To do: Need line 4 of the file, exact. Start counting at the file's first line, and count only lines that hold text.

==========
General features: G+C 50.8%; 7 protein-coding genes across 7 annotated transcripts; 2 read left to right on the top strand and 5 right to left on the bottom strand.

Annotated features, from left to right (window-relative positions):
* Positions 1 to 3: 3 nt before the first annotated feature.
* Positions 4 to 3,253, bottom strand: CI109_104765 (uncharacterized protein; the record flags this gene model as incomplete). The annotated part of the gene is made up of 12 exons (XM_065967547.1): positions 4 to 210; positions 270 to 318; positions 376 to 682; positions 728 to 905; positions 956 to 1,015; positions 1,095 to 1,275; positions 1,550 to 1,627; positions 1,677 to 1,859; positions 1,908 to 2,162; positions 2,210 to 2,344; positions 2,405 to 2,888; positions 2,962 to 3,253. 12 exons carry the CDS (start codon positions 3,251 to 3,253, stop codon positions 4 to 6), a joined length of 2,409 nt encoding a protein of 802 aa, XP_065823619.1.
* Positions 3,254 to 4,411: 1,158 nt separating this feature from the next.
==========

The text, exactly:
* Positions 4 to 3,253, bottom strand: CI109_104765 (uncharacterized protein; the record flags this gene model as incomplete). The annotated part of the gene is made up of 12 exons (XM_065967547.1): positions 4 to 210; positions 270 to 318; positions 376 to 682; positions 728 to 905; positions 956 to 1,015; positions 1,095 to 1,275; positions 1,550 to 1,627; positions 1,677 to 1,859; positions 1,908 to 2,162; positions 2,210 to 2,344; positions 2,405 to 2,888; positions 2,962 to 3,253. 12 exons carry the CDS (start codon positions 3,251 to 3,253, stop codon positions 4 to 6), a joined length of 2,409 nt encoding a protein of 802 aa, XP_065823619.1.